MPAA Rating: PG-13 | Rating: ★★★★
Release year: 2016
Genre: Drama, Sci-Fi Director: Denis Villeneuve

Arrival begins with a memory, a moment in time remembered by linguist Louise Banks (Amy Adams). The life and death of her daughter flash before us, and Louise’s internal pain remains a quiet constant for the remainder of the story. Reminiscent of the opening sequence in Pixar’s Up in its montage-like quality for setting an underlying tone of grief, Arrival is nevertheless filmmaker Denis Villeneuve’s most hopeful film, one which strikes a balance between the dreadful tension of the unknown and the experience of redemption.

When twelve alien spaceships arrive at various points across the globe, Louise is invited by the U.S. military to begin the communication process with the alien beings, later known as “heptapods” for their unique seven-sided forms. Alongside physicist Ian Donnelly (Jeremy Renner), Louise is given the task to communicate with a being that has no mouth, no facial features, and whose “written” language is wholly unlike our linear modes of writing. This is intellectual science-fiction, an interesting exploration of linguistics and communication. One character says, “Language is the first weapon drawn in a conflict.” My film critic friend Peter Chattaway noted that Arrival is like the postmodern version of Contact, a film which emphasized mathematical reasoning and science over and above language. In contrast, Arrival posits that our language is more foundational than math or science, even to the point of shaping our very worldviews and paradigms (the Sapir-Whorf hypothesis). The heptapods “write” in a logogram, a circular unit which essentially appears all at once, a whole thought/idea in a single form. As Louise puts it, it’s like writing a sentence with two hands, moving from beginning and end at the same time, meeting in the middle. This circular language serves as the transformative medium of the film, and offers Louise a new perspective on both her personal past and the future of humanity.

Arrival is both incredibly complex in its ideas while remaining strikingly simple in its narrative arc–the aliens arrive, communication begins, and everything changes. Villeneuve is a master of creating an atmosphere of dread and suspense; his previous film, Sicario, was the most suspenseful film from last year. For Arrival, The art direction and design of the alien craft and language, as well as the wonderfully haunting score from Jóhann Jóhannsson create an unsettling feel of encountering the Other, while Adams’ performance grounds the film with a sense of the intimate and personal. The film elicits parallels to Gravity in its grand sci-fi epic focusing on a mother and the loss of a child, but the thrills and intensity of Arrival stems not from explosions or spinning out of control in space, but in the frustrations of miscommunication. Beyond the communication attempts between alien and human, there are also conflicts between nations as various countries must attempt collaboration while maintaining a mutual mistrust. There’s a scene where a wall of TV screens all say “disconnected” as various nations unplug from the conversation; there’s a genuine sense of fear of the alien, both in the extraterrestrial and in the human sense. For all its alien premise, Arrival is a deeply humanistic film, showing both our capacity for mistrust and violence, as well as genuine connection and trust. As a person who is generally optimistic about human potential, as well as a word-and-grammar nerd, Arrival connected with me on a number of levels, and was deeply cathartic in a political season of unease and uncertainty about the future.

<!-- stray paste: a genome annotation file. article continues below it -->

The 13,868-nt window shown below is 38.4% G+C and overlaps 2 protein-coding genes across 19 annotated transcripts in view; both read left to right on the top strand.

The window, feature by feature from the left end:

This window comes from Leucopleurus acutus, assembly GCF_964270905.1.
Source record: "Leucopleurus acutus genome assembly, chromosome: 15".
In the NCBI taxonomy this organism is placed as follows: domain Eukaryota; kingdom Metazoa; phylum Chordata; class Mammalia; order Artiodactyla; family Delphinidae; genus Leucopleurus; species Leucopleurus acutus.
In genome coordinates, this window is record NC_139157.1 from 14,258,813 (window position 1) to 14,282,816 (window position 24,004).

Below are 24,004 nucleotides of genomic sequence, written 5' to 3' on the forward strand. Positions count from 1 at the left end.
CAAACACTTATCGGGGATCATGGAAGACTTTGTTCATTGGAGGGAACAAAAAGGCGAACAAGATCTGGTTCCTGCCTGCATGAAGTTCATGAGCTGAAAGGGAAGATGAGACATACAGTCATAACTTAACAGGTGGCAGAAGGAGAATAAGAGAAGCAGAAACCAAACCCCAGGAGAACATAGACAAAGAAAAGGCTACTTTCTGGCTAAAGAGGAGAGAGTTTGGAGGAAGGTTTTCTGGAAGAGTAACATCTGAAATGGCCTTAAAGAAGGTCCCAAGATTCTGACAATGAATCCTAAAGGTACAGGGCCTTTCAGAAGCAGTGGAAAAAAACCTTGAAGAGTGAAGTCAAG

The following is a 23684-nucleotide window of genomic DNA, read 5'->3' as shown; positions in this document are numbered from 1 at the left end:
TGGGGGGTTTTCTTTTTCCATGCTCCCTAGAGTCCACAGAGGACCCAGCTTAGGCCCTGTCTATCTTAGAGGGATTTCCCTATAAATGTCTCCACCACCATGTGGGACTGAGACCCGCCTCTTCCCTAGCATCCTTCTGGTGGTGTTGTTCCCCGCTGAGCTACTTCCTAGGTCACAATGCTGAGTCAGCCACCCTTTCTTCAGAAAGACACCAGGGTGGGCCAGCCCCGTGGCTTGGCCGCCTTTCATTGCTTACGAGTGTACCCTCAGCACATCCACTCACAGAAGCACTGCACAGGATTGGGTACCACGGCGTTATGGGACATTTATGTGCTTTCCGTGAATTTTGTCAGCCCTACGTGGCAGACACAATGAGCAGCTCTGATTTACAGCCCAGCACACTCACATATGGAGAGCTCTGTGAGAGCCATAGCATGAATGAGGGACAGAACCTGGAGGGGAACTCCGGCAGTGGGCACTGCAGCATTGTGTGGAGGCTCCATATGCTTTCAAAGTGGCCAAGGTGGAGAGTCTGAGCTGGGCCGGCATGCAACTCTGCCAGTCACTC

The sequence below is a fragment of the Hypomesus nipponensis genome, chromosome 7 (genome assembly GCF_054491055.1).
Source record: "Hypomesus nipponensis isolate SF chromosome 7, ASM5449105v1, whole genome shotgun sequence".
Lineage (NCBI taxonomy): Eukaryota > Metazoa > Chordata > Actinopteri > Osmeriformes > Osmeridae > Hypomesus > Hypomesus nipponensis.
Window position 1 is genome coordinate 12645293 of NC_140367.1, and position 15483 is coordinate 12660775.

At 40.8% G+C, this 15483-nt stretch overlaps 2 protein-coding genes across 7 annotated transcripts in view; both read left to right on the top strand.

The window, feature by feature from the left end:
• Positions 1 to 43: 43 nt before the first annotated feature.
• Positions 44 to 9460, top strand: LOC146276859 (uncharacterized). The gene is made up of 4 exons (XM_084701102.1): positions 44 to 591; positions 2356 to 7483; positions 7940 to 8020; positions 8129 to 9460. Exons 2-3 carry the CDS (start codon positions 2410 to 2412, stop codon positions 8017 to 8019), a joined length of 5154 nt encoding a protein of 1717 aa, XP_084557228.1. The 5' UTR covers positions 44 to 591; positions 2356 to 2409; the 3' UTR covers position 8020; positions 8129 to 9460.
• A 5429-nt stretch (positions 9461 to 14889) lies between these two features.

“There is no time.” This is what the heptapods tell Louise in a moment of urgency, an enigmatic message which takes on greater meaning as the film’s mystery is revealed. Past and future meet in ways I’ve never quite seen on film before. While I don’t want to spoil the film’s ending, having read Ted Chiang’s “The Story of Your Life,” which Arrival is based upon, I felt a bit like Louise in my experience of the film, fully knowing where the story was headed, yet enjoying it all the more for this knowledge. Arrival ends with a memory. It’s a beautiful filmic palindrome, and a timely one at that.

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